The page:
Hey Alejandra, very glad to have you here. Why don’t give us a quick intro about yourself?
I’m 20 years old and from Sacramento,CA. I started playing competitive softball when I was 10 years old (for the California Breeze). Prior to that I played baseball from 4-10 years old and competitive baseball while I played softball when I was 10.
What experiences growing up shaped you into the athlete that you are today?
I think being the only girl on all of my baseball teams really set the tone for me when it came to sports. I was taught at an early age how to handle adversity and to work harder than others to prove people wrong.
Who are your biggest influences?
My dad is definitely my biggest influence- especially when it comes to sports. He was my coach from 4-18 years old. But being the ‘coaches daughter’ never meant anything special. It meant he was on me way more than any other girl on the team. He expected way more out of me. But while that could be difficult at times, he taught me to never give up.
What was the spark of your desire to become an athlete while being a full-time student?
Growing up playing travel softball, the only thing you’re told is that your goal is to play college softball. You’re told to work your butt off, get recruited and dedicate 4 years to this sport at the next level. It’s not easy to be a full time student while playing a sport but I love constantly being busy and having things to do whether it be weights or group projects etc. I remember watching a college softball game when I was younger and I looked up to the girls. They were talented, they all looked like they were having fun, and it was a much higher level of competition…and I wanted that. I wanted to be a part of this new level of softball. I wanted to represent a quality university and learn to balance schoolwork and softball.
What is your daily routine on the field?
On the field? We practice everyday for 2-3 hours then play 5 games a weekend (for preseason) or 3 (for conference). We have to lift weights 3 days a week with conditioning. But that’s not enough, most athletes- and especially our team- puts in a lot of extra work whether it’s an extra cardio or lifting workout 3-5 days a week or extra hitting or fielding a few days a week too.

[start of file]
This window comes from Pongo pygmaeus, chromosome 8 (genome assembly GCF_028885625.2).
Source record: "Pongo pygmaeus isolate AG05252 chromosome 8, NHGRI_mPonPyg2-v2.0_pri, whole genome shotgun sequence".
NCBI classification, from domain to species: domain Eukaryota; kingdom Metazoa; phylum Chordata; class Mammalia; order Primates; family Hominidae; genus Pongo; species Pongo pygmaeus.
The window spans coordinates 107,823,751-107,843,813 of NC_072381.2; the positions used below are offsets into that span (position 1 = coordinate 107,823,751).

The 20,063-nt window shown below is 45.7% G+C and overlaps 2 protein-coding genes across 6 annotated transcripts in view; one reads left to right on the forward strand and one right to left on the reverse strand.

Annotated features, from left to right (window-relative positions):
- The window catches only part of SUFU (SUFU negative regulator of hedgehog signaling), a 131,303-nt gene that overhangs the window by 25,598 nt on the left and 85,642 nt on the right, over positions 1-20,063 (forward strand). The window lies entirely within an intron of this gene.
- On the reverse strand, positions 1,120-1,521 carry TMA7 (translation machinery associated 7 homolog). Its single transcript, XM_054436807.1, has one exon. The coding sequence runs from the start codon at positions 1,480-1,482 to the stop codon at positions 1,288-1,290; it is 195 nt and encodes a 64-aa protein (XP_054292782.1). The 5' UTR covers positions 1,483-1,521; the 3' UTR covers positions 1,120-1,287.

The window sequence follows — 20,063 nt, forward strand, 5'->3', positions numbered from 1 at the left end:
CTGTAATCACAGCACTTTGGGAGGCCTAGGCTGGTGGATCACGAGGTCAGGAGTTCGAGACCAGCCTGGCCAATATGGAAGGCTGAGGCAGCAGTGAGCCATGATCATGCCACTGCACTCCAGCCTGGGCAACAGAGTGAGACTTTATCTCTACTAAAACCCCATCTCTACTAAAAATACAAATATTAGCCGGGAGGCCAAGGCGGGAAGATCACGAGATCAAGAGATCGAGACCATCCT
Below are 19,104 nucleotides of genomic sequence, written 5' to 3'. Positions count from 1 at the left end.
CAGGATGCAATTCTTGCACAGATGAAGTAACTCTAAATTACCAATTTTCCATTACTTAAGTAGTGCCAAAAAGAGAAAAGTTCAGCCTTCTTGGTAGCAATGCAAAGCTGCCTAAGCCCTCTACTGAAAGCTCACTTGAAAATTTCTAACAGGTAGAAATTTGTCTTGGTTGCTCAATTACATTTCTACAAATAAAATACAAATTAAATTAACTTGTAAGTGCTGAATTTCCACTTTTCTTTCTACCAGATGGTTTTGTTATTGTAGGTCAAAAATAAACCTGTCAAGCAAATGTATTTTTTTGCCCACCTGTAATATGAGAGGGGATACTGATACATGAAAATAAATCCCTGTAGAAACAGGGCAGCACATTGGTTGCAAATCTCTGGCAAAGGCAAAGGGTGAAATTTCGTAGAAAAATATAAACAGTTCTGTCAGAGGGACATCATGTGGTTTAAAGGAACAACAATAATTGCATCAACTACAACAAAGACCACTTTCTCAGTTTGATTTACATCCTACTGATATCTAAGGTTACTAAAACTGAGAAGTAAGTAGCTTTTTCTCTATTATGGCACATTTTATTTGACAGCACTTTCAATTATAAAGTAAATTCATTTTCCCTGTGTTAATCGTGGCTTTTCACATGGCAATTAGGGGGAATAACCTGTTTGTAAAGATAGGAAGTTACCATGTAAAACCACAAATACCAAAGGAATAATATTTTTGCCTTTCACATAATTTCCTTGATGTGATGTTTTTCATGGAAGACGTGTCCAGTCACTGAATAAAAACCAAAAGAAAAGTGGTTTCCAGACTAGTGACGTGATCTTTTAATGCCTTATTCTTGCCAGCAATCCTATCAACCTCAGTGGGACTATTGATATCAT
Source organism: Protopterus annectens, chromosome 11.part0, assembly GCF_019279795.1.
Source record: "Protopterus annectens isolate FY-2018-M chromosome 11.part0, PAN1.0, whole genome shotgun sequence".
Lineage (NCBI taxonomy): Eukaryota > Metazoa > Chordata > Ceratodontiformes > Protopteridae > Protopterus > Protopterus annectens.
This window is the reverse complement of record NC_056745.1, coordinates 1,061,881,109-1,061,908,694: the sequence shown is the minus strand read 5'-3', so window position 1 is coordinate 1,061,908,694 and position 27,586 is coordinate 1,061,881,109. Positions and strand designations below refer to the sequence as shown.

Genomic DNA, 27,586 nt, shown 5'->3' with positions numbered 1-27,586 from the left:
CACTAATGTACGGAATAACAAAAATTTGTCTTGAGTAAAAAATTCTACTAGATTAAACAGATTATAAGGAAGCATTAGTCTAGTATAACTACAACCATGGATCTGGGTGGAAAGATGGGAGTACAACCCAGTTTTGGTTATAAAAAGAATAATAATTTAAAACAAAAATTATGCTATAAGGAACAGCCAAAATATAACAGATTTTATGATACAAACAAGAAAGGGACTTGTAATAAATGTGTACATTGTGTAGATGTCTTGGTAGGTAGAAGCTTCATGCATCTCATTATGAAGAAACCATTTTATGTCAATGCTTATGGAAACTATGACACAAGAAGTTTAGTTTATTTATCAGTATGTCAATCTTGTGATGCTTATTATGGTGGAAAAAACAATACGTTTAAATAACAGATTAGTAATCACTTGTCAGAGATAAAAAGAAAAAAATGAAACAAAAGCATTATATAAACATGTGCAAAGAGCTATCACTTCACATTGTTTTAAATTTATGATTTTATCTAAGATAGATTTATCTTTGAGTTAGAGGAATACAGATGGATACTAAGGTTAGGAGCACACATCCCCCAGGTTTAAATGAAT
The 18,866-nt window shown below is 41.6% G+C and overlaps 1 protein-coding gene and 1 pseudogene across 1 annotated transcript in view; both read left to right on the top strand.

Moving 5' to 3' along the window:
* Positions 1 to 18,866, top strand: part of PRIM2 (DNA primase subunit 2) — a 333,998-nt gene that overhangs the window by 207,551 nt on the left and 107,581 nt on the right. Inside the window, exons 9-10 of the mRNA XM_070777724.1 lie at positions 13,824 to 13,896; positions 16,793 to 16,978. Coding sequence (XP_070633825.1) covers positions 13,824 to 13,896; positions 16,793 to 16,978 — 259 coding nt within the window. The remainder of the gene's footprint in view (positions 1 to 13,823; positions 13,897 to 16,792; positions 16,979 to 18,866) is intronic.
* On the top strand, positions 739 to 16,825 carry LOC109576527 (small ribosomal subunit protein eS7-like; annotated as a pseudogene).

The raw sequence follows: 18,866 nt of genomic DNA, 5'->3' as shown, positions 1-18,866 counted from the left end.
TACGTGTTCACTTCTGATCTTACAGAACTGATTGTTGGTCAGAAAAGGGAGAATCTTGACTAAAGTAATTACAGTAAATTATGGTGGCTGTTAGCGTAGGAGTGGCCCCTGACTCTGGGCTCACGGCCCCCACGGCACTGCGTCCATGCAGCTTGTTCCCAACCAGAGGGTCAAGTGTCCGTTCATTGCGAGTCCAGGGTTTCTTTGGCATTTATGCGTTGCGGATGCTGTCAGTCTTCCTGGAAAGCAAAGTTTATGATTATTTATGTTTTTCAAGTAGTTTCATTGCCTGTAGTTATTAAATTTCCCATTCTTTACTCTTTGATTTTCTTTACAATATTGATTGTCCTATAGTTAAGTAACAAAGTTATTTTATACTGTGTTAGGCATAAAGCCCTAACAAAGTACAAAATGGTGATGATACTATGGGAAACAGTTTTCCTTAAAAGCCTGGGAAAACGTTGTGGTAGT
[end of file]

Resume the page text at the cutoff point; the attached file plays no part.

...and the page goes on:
What athletes do you look up to and why?
I’ve never really looked up to one specific athlete…I’ve had my favorite players from the Oakland A’s like Coco Crisp or Josh Donaldson. They were fun athletes to watch. Not only were they talented, but you could see how relaxed they were when they played and how they joked around with each other. You could tell they weren’t just in it for the money or fame- but because they loved the sport and wanted to compete. Growing up though, my favorite player was Miguel Tejada. He was a stud- great defensive player and could hit really well. I used to watch him play all the time with my dad and he’s the reason I chose to be #4 in softball.
What’s something that you’ve been working very hard on this year?
I’m coming back from a foot surgery I had at the beginning of the year and haven’t been able to see the field yet. It can be hard to watch everyone else play while you’re out but this preseason I’ve been working on staying positive and trusting that all of the work I’ve been putting in post surgery will pay off when I get my opportunity to play.
Give the readers the best advice that you have for future college athletes?
Always give everything your all. Never give up or half ass something. Hard work will always pay off whether it’s in the classroom or on the field. Trust yourself- you’re here for a reason.
Where do you see yourself doing after college, in a couple years?
I’m a couple of years I think I’ll be out of California and working for some magazine/paper/ TV station.
What do you plan to achieve with it/what are your goals?
My big long term goal is to eventually write for National Geographic Magazine.
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